The object—which shines in a kaleidoscope of colors—is called Herbig-Haro 46/47. It was named for the astronomers who first studied their spectrum in detail—and sits some 1400 light years from Earth in the southern constellation Vela. (Related: “Most Massive Star Discovered—Shatters Record.”)

The speeds at which the jets are spewing out material has stunned scientists. Clocked at nearly a million kilometers (620,000 miles) an hour, these blasts slam into surrounding gas and dust—making them light up like neon signs.

This image from ESO's New Technology Telescope at the La Silla Observatory in Chile shows the Herbig-Haro object HH 46/47 as jets emerging from a star-forming dark cloud.  Credit: ESO/Bo Reipurth
This image from ESO’s New Technology Telescope at the La Silla Observatory in Chile shows the Herbig-Haro object HH 46/47 as jets emerging from a star-forming dark cloud.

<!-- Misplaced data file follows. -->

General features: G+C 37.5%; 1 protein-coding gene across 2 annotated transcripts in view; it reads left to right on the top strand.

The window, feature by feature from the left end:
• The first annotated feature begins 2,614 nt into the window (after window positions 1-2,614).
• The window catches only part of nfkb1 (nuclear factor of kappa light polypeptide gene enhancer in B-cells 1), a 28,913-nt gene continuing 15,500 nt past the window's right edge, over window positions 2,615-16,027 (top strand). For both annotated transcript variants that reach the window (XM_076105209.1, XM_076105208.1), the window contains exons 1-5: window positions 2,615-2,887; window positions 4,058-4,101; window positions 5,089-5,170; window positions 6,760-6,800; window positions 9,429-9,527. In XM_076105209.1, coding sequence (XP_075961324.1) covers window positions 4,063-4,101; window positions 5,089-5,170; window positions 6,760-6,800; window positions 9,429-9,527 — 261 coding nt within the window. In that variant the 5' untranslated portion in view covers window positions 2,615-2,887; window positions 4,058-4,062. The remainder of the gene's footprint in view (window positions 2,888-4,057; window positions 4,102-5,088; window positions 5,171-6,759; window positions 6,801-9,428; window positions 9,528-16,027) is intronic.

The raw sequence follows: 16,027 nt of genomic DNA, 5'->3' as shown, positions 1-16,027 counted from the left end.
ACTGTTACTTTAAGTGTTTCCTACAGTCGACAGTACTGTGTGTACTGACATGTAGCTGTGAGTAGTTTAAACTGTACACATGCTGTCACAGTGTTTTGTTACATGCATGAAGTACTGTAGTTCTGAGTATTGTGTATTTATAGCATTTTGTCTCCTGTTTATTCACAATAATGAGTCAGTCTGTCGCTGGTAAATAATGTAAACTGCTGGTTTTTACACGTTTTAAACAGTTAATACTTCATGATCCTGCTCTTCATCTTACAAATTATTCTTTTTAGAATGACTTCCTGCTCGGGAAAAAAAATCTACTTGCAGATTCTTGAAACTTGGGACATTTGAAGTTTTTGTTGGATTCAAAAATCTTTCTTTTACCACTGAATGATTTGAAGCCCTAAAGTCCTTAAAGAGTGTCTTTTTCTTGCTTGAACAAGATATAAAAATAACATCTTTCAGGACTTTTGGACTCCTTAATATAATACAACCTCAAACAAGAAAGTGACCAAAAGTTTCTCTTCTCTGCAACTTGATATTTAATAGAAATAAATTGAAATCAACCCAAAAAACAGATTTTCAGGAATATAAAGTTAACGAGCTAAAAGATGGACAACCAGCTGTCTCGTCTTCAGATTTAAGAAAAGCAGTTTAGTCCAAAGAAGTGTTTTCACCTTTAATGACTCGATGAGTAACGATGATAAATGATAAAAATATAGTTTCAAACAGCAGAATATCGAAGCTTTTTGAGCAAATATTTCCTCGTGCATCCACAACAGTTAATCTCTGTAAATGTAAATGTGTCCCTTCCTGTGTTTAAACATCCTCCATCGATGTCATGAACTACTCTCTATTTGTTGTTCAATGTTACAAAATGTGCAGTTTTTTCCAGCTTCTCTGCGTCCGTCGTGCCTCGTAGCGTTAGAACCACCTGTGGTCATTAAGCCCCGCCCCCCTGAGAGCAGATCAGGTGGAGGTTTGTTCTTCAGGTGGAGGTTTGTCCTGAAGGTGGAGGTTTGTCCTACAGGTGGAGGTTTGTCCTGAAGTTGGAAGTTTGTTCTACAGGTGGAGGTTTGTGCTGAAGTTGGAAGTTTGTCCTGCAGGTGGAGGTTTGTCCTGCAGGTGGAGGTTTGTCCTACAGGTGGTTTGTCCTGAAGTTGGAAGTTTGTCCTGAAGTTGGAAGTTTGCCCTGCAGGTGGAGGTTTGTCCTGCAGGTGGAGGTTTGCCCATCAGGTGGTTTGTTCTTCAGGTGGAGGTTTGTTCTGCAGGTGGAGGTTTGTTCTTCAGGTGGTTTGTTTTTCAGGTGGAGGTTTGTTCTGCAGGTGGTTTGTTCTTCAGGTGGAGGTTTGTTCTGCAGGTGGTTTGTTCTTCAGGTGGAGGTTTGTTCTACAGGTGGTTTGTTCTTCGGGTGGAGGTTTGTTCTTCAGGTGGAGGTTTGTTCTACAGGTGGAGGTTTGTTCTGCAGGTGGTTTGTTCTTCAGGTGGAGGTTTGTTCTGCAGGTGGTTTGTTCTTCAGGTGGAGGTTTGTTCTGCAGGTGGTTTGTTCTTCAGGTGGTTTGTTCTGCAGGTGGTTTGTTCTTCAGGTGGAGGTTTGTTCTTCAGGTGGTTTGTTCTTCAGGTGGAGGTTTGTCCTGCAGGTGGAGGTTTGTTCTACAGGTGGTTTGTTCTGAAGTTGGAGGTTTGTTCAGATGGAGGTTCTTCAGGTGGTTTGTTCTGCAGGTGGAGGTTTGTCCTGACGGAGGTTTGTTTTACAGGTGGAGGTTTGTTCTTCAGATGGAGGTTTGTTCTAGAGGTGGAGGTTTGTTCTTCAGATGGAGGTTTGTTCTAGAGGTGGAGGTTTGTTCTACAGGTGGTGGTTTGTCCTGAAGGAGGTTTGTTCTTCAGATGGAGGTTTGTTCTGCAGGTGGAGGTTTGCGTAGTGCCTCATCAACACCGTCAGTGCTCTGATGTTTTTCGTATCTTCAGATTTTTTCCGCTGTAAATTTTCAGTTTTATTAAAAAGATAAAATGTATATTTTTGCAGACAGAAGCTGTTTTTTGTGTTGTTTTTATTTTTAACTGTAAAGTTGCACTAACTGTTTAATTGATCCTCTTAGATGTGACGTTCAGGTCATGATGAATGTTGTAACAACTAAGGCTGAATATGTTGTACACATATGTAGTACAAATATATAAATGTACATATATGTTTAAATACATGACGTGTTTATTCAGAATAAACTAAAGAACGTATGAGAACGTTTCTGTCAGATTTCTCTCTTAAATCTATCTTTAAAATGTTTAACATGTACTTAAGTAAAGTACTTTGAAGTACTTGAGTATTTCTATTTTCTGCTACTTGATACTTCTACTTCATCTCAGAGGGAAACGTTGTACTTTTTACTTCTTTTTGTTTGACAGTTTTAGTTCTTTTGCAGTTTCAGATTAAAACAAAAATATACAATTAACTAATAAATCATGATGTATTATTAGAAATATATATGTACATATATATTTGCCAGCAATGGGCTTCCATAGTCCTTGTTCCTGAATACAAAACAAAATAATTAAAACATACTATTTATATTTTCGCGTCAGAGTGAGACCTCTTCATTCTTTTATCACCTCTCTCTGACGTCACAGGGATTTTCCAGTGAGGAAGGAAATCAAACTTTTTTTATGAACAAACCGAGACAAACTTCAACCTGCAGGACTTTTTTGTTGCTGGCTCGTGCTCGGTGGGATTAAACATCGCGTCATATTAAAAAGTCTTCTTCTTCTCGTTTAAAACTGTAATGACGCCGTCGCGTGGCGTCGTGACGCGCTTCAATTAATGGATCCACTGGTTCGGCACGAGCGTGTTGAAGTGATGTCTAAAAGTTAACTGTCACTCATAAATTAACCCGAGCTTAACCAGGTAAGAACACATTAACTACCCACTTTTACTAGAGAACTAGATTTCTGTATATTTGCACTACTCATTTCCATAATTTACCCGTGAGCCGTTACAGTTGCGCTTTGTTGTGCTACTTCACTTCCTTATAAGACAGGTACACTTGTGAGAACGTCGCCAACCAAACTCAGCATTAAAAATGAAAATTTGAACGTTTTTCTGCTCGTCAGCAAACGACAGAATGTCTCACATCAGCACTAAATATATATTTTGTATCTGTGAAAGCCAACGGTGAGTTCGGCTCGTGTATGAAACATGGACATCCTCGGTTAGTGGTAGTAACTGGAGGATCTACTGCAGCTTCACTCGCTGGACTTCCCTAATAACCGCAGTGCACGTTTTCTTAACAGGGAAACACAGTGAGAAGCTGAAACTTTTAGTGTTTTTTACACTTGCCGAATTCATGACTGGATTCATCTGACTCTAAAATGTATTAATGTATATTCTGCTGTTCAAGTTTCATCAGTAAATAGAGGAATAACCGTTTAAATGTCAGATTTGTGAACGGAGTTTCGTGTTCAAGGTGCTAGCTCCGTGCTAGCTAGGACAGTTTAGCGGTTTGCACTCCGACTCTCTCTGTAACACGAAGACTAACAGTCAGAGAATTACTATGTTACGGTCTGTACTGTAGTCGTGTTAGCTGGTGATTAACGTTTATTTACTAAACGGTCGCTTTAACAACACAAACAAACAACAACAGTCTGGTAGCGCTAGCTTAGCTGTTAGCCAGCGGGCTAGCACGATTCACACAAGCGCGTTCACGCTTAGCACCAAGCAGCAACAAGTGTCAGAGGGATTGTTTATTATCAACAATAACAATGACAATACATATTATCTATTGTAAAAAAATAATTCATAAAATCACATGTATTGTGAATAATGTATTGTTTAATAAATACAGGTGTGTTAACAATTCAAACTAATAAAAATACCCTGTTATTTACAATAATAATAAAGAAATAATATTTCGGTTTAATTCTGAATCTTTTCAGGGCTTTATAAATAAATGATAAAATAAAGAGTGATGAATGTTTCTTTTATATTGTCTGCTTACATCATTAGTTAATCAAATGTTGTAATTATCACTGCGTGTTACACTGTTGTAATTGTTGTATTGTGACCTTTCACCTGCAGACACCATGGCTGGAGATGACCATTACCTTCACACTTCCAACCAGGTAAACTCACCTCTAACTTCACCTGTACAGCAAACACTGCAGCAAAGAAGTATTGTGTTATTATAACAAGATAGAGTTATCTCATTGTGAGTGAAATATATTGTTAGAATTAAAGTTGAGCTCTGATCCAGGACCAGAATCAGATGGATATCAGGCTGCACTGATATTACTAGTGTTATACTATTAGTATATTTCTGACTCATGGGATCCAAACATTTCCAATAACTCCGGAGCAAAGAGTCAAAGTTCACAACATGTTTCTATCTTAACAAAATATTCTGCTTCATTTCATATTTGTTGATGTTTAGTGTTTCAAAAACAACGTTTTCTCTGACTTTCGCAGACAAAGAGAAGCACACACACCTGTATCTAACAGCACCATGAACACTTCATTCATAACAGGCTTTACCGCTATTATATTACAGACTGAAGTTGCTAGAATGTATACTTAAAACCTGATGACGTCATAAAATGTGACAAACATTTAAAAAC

Credit: ESO/Bo Reipurth

 

Up until now, a large, dark, dust cloud has made parts of these jets near invisible- as seen in the above visible light image taken by ALMA’s neighboring observatory, ESO’s New Technology Telescope (NTT). However with the combined power of 66 antennae working together,  astronomers have been able to pull back the veil of obscuring dust and capture in stunning detail the birth of a faraway star.

 

Andrew Fazekas, aka The Night Sky Guy, is a science writer, broadcaster, and lecturer who loves to share his passion for the wonders of the universe through all media. He is a regular contributor to National Geographic News and is the national cosmic correspondent for Canada’s Weather Network TV channel, space columnist for CBC Radio network, and a consultant for the Canadian Space Agency. As a member of the Royal Astronomical Society of Canada, Andrew has been observing the heavens from Montreal for over a quarter century and has never met a clear night sky he didn’t like.
  • johanna

    Love the pieces that you post, its all a learning curve. Thank you for the education&the interesting photo’s. Cheers JNK

  • lntan Baharuddin

    Why carbon monoxide? l thought most stars are powered by hydrogen & helium.TQ

  • joey